Molecular data implicate bryozoans as hosts for PKX (Phylum Myxozoa) and identify a clade of bryozoan parasites within the Myxozoa
Proliferative kidney disease (PKD), a condition associated with high mortality in salmonid fish, represents an abnormal immune response to the presence of an enigmatic myxozoan, which has been designated simply as PKX organism because its generic and specific status are obscure. Phylogenetic analyses of partial sequences of the 18S rDNA of PKX and of myxozoan parasites infecting the bryozoans Cristatella mucedo, Pectinatella magnifica and Plumatella rugosa, including the previously named Tetracapsula bryozoides from C. mucedo, showed that these taxa represent a distinct clade that diverged early in the evolution of the Myxozoa before the radiation of the other known myxozoan genera. A common feature of the myxozoans in this clade may be the electron-dense sporoplasmosomes with a lucent bar-like structure, which occur in T. bryozoides and PKX but not in the myxozoans belonging to the established orders Bivalvulida and Multivalvulida. Variation of 0·5–1·1% was found among the PKX 18S rDNA sequences obtained from fish from North America and Europe. The 18S rDNA sequence for T. bryozoides showed that it is a distinct taxon, not closely related to PKX but some sequences from myxozoans infecting 2 of the bryozoan species were so similar to those of PKX as to be indistinguishable. Other sequences from the new myxozoans in bryozoans at first appeared distinct from PKX in a maximum likelihood tree but, when analysed further, were also found to be phylogenetically indistinguishable from PKX. We propose that at least some variants of these new myxozoans from bryozoans are able to infect and multiply in salmonid fish, in which they stimulate the immune reaction and cause PKD but are unable to form mature spores to complete their development.(Received June 17 1999)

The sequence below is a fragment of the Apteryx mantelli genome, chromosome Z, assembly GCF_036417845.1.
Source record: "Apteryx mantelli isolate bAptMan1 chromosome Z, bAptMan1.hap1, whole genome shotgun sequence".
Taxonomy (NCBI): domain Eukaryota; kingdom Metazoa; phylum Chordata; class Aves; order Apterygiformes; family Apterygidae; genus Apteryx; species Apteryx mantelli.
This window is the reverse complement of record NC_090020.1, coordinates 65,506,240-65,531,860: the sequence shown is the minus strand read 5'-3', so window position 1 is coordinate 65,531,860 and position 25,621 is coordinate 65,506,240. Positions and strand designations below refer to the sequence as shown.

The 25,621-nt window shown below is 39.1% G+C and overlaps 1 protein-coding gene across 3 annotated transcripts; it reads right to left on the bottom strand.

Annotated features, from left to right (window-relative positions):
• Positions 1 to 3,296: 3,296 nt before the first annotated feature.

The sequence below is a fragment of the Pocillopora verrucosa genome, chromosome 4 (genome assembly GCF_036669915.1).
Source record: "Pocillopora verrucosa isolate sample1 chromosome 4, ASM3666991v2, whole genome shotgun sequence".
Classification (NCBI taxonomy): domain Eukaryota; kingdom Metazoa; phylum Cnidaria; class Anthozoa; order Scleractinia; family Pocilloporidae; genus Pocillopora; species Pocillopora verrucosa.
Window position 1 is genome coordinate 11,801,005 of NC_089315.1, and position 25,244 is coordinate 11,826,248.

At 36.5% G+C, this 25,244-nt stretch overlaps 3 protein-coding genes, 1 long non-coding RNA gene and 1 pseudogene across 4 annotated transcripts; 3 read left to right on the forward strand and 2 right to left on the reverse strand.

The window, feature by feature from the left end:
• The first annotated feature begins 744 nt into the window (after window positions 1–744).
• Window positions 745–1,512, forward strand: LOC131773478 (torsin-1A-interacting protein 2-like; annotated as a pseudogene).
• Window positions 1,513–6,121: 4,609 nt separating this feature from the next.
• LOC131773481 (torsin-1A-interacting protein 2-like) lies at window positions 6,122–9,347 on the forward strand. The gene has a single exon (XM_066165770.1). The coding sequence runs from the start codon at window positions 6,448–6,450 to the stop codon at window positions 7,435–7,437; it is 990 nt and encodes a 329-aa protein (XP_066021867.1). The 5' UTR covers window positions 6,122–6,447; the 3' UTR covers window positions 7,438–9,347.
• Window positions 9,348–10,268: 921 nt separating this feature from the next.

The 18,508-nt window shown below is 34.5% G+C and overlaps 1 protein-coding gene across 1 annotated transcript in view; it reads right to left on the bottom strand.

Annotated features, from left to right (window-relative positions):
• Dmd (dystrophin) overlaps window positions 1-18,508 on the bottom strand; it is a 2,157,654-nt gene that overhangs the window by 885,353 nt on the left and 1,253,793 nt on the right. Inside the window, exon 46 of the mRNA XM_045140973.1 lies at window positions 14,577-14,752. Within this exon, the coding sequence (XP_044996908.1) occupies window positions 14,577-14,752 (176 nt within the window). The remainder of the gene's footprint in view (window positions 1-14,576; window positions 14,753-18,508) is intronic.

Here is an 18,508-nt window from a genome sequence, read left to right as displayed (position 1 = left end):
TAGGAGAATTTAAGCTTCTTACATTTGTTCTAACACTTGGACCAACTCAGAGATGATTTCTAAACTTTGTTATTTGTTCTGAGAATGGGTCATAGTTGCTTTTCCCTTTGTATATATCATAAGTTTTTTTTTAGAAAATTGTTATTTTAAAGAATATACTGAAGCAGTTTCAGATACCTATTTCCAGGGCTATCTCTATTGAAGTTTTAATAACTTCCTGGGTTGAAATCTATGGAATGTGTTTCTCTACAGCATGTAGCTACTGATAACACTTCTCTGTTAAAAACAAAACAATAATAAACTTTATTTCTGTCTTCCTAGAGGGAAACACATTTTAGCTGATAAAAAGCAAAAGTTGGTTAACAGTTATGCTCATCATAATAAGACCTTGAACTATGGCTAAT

(Revised August 5 1999)
(Accepted August 5 1999)
Key Words: PKX; salmonid PKD; new bryozoan hosts; 18S rDNA; myxozoan evolution.
c1 Corresponding author: School of Animal and Microbial Sciences, The University of Reading, Whiteknights, PO Box 228, Reading RG6 6AJ, UK. Fax: +0118 931 0180. Tel: +0118 987 5123, ext. 7059. E-mail: firstname.lastname@example.org
p1 Present address: Department of Organismal Biology and Anatomy, University of Chicago, 1057 East 57th Street, Chicago, IL 60637, USA.